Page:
* 1920x960 @ 50p (both 1:1 crop and full-frame - 3x3 pixel binning) - continuous*)
* 1920x800 @ 60p (same as above)  - continuous*)
* 1920x1080 @ 45p and 48p (3x3 binning)  - continuous at 45p*)
* 1920x1920 @ 24p (1:1 square crop) - continuous*)
* 3072x1920 @ 24p (1:1 crop)
* 3840x1536 @ 24p (1:1 crop) (corrupted frames at 1600)
* 4096x2560 @ 12.5p (1:1 crop) - continuous*) at 8 FPS
* 4096x1440 @ 25p (1:1 crop)
* Full-resolution LiveView: 5796x3870 at 7.4 fps (128ms rolling shutter) - continuous*) at 5 FPS!
* Full-width LiveView - decrease vertical resolution in the crop_rec submenu, all the way to 5796x400 @ 48 fps :)

The last feature complements the well-known full-resolution silent pictures - the new implementation will be usable at fast shutter speeds, without the exposure gradient - but with rolling shutter (just like regular LiveView frames).

*) Continuous recording for the above resolutions can be achieved as long as you can get a LJ92 compression ratio (compressed / 14-bit uncompressed) of about 50-55%, with preview set to Frozen LV (previously known as Hacked Preview) for an additional speed boost. Otherwise, you'll have to reduce the resolution or the frame rate.

The following table shows how compression rate changes with ISO and bit depth; please check the figures for your particular scene in the raw video submenu, as they can vary a lot, depending on the scene content.

Bits per pixel      14  12  11  10   9   8
ISO  100 1/100     61% 53% 50% 48% 46% 43%
ISO  200 1/200     62% 54% 51% 49% 47% 44%
ISO  400 1/400    63% 54% 51% 49% 47% 45%
ISO  800 1/800     65% 55% 52% 50% 48% 46%
ISO 1600 1/1600    67% 56% 53% 50% 48% 46%
ISO 3200 1/3200    70% 57% 53% 50% 49% 47%
ISO 6400 1/6250    76% 60% 55% 52% 50% 48%
ISO 12800 1/12500  79% 63% 57% 53% 50% 49%

Credits: Greg (full-width LiveView), g3gg0 (video timer, DIGIC registers documentation and lots of other low-level insights).

Complete list of new video modes:
Code: [Select]
                                /*   24p   25p   30p   50p   60p */
    [CROP_PRESET_3X_TALL]       = { 1920, 1728, 1536,  960,  800 }, /* 1920 */
    [CROP_PRESET_3x3_1X]        = { 1290, 1290, 1290,  960,  800 }, /* 1920 */
    [CROP_PRESET_3x3_1X_48p]    = { 1290, 1290, 1290, 1080, 1080 }, /* 1920; 1080p45/48 <- 50/60p in menu */
    [CROP_PRESET_3K]            = { 1920, 1728, 1504,  760,  680 }, /* 3072 */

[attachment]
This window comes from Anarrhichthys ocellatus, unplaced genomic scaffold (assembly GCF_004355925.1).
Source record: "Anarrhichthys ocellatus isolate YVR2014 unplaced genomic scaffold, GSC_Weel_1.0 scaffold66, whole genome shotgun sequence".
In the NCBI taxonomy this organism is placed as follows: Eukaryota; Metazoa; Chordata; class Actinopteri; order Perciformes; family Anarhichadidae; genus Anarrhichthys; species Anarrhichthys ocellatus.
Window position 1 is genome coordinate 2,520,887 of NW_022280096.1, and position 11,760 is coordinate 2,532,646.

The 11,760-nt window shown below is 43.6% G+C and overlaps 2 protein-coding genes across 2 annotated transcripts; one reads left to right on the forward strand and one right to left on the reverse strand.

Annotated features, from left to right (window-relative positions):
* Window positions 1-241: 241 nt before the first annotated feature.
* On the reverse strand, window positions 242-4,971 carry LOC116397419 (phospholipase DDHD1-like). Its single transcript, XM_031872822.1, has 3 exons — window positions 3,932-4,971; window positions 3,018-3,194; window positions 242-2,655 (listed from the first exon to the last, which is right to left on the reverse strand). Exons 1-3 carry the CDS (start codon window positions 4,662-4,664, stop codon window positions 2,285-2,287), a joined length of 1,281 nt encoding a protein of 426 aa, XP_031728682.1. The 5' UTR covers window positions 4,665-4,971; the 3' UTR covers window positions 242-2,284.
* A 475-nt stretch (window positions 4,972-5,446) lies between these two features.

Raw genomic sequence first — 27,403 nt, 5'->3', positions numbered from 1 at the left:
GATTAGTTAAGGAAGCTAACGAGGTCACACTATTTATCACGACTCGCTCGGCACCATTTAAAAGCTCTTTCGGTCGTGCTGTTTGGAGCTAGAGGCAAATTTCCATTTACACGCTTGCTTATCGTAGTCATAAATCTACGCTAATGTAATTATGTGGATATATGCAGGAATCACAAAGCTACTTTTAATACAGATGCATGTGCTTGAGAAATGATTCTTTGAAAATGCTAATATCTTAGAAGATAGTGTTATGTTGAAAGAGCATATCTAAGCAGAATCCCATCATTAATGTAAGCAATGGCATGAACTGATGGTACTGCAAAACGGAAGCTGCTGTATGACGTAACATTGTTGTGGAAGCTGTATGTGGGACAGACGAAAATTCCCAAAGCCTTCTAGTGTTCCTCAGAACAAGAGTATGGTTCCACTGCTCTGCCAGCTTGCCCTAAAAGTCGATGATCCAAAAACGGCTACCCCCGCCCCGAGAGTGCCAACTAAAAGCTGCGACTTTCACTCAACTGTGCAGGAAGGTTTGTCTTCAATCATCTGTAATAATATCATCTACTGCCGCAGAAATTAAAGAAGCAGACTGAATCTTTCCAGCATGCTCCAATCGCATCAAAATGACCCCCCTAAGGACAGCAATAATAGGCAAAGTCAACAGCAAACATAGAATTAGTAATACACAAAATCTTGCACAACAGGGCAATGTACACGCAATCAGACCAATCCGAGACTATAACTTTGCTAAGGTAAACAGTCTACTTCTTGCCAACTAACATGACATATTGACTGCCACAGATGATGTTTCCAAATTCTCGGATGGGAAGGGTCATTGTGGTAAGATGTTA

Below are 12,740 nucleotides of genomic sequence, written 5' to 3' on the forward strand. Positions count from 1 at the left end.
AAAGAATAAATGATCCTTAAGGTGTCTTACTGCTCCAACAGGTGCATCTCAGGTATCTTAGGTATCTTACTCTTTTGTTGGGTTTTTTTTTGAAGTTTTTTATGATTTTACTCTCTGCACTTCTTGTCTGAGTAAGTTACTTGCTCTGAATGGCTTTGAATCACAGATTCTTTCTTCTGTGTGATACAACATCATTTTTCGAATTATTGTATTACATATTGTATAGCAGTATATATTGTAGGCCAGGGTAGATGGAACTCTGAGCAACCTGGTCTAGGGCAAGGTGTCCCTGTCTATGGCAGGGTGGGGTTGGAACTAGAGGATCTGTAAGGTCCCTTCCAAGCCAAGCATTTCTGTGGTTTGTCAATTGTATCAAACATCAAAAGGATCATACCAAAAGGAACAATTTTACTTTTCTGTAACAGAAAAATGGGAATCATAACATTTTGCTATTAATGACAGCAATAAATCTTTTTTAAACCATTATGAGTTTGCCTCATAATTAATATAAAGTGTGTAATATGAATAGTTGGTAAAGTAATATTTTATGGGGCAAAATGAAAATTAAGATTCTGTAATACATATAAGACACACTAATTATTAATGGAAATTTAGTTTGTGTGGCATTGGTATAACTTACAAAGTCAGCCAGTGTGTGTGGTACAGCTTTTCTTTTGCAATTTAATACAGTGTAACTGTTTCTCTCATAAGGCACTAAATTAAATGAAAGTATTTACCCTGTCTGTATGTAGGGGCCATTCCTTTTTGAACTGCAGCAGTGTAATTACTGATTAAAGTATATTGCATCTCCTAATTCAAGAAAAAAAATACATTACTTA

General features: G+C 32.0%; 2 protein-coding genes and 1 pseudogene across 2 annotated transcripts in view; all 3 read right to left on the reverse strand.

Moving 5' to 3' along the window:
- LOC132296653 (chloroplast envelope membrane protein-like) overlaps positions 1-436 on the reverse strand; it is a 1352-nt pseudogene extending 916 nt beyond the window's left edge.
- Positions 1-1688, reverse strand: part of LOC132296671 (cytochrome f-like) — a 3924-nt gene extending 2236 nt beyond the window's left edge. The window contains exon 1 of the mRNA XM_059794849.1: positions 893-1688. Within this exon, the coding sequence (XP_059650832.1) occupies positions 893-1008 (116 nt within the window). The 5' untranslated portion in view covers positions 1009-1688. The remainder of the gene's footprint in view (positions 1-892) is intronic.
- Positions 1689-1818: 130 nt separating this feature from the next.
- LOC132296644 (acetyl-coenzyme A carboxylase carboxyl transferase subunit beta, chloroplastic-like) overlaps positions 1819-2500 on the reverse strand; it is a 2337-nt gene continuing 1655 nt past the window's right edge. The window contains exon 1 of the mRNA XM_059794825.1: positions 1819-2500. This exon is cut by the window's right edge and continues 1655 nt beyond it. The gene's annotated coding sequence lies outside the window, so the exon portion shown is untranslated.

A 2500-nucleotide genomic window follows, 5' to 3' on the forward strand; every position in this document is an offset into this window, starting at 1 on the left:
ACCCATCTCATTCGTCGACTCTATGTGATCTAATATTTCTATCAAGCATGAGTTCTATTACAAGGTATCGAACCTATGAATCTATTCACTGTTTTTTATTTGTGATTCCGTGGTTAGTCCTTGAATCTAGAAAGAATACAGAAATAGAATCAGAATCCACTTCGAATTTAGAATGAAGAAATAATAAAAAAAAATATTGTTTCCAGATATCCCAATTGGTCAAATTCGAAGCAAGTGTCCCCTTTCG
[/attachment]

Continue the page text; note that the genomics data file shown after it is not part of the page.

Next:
[CROP_PRESET_UHD]           = { 1536, 1472, 1120,  640,  540 }, /* 3840 */
    [CROP_PRESET_4K_HFPS]       = { 2560, 2560, 2500, 1440, 1200 }, /* 4096 half-FPS */
    [CROP_PRESET_FULLRES_LV]    = { 3870, 3870, 3870, 3870, 3870 }, /* 5796 */

What else could you wish for?


Where's the catch?

This is only a very rough proof of concept. It has not been battle-tested and has many quirks. Some of them may be easy to fix, others not so. In particular:

* It feels quite buggy. I'm still hunting the issues one by one, but it's hard, as Canon's LiveView implementation is very complex, and our understanding on how it works is still very limited.
* Write speeds are high. For example, 10-bit 4096x2500 at 15 fps requires 180 MB/s. 1080p45 should be a little more manageable at 111 MB/s.
* Canon preview is broken in most modes; you need to use the grayscale preview in the raw recording module.
* High-resolution modes (in particular, full-res LiveView) may cause trouble with memory management. This is very tricky to solve, as we only get 3 full-resolution buffers in LiveView, with restrictions on the order in which they must be freed, and lots of other quirks.
* Since these settings were pushed to limit, the risk of corrupted frames is high. If it happens, decrease the vertical resolution a bit (from the crop_rec submenu).
* When refreshing LiveView settings, the camera might lock-up (no idea why). Pressing MENU twice appears to fix it.

May I fine-tune the new modes?

Yes! I've included some of the knobs on the user interface. Normally you shouldn't need to touch these buttons, but if you do, you might be able to squeeze a few more pixels.

Does it work with FPS override?

Sort of. It's not reliable at this point, so it's best not to try yet.


During my tests, I didn't manage to get a sensor temperature higher than 60 degrees. Your mileage may vary.


This mod changes some low-level sensor parameters that are not well understood. They were all figured by trial and error, and there are no guarantees about the safety of these changes.